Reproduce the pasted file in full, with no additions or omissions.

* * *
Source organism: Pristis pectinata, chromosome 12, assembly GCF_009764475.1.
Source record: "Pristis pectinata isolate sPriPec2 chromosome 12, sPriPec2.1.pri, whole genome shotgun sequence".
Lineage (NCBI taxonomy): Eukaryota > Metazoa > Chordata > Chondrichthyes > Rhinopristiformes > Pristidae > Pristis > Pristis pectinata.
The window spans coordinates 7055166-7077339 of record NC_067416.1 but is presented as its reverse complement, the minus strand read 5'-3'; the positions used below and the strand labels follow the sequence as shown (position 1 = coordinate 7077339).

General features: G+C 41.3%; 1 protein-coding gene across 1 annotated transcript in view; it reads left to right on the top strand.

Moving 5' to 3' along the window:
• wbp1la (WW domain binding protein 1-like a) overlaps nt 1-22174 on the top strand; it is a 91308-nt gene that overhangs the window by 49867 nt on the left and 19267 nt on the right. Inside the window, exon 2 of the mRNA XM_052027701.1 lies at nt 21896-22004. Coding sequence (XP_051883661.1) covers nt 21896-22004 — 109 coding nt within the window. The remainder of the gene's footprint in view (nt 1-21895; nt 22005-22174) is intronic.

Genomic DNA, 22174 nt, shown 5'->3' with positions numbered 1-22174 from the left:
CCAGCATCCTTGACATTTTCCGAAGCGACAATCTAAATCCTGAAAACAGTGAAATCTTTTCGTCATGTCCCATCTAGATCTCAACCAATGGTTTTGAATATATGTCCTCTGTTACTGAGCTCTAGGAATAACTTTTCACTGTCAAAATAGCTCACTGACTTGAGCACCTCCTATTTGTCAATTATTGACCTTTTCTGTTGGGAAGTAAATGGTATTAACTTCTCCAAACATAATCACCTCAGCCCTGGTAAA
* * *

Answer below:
Source organism: Pristis pectinata, chromosome 12, assembly GCF_009764475.1.
Source record: "Pristis pectinata isolate sPriPec2 chromosome 12, sPriPec2.1.pri, whole genome shotgun sequence".
Lineage (NCBI taxonomy): Eukaryota > Metazoa > Chordata > Chondrichthyes > Rhinopristiformes > Pristidae > Pristis > Pristis pectinata.
The window spans coordinates 7055166-7077339 of record NC_067416.1 but is presented as its reverse complement, the minus strand read 5'-3'; the positions used below and the strand labels follow the sequence as shown (position 1 = coordinate 7077339).

General features: G+C 41.3%; 1 protein-coding gene across 1 annotated transcript in view; it reads left to right on the top strand.

Moving 5' to 3' along the window:
• wbp1la (WW domain binding protein 1-like a) overlaps nt 1-22174 on the top strand; it is a 91308-nt gene that overhangs the window by 49867 nt on the left and 19267 nt on the right. Inside the window, exon 2 of the mRNA XM_052027701.1 lies at nt 21896-22004. Coding sequence (XP_051883661.1) covers nt 21896-22004 — 109 coding nt within the window. The remainder of the gene's footprint in view (nt 1-21895; nt 22005-22174) is intronic.

Genomic DNA, 22174 nt, shown 5'->3' with positions numbered 1-22174 from the left:
CCAGCATCCTTGACATTTTCCGAAGCGACAATCTAAATCCTGAAAACAGTGAAATCTTTTCGTCATGTCCCATCTAGATCTCAACCAATGGTTTTGAATATATGTCCTCTGTTACTGAGCTCTAGGAATAACTTTTCACTGTCAAAATAGCTCACTGACTTGAGCACCTCCTATTTGTCAATTATTGACCTTTTCTGTTGGGAAGTAAATGGTATTAACTTCTCCAAACATAATCACCTCAGCCCTGGTAAA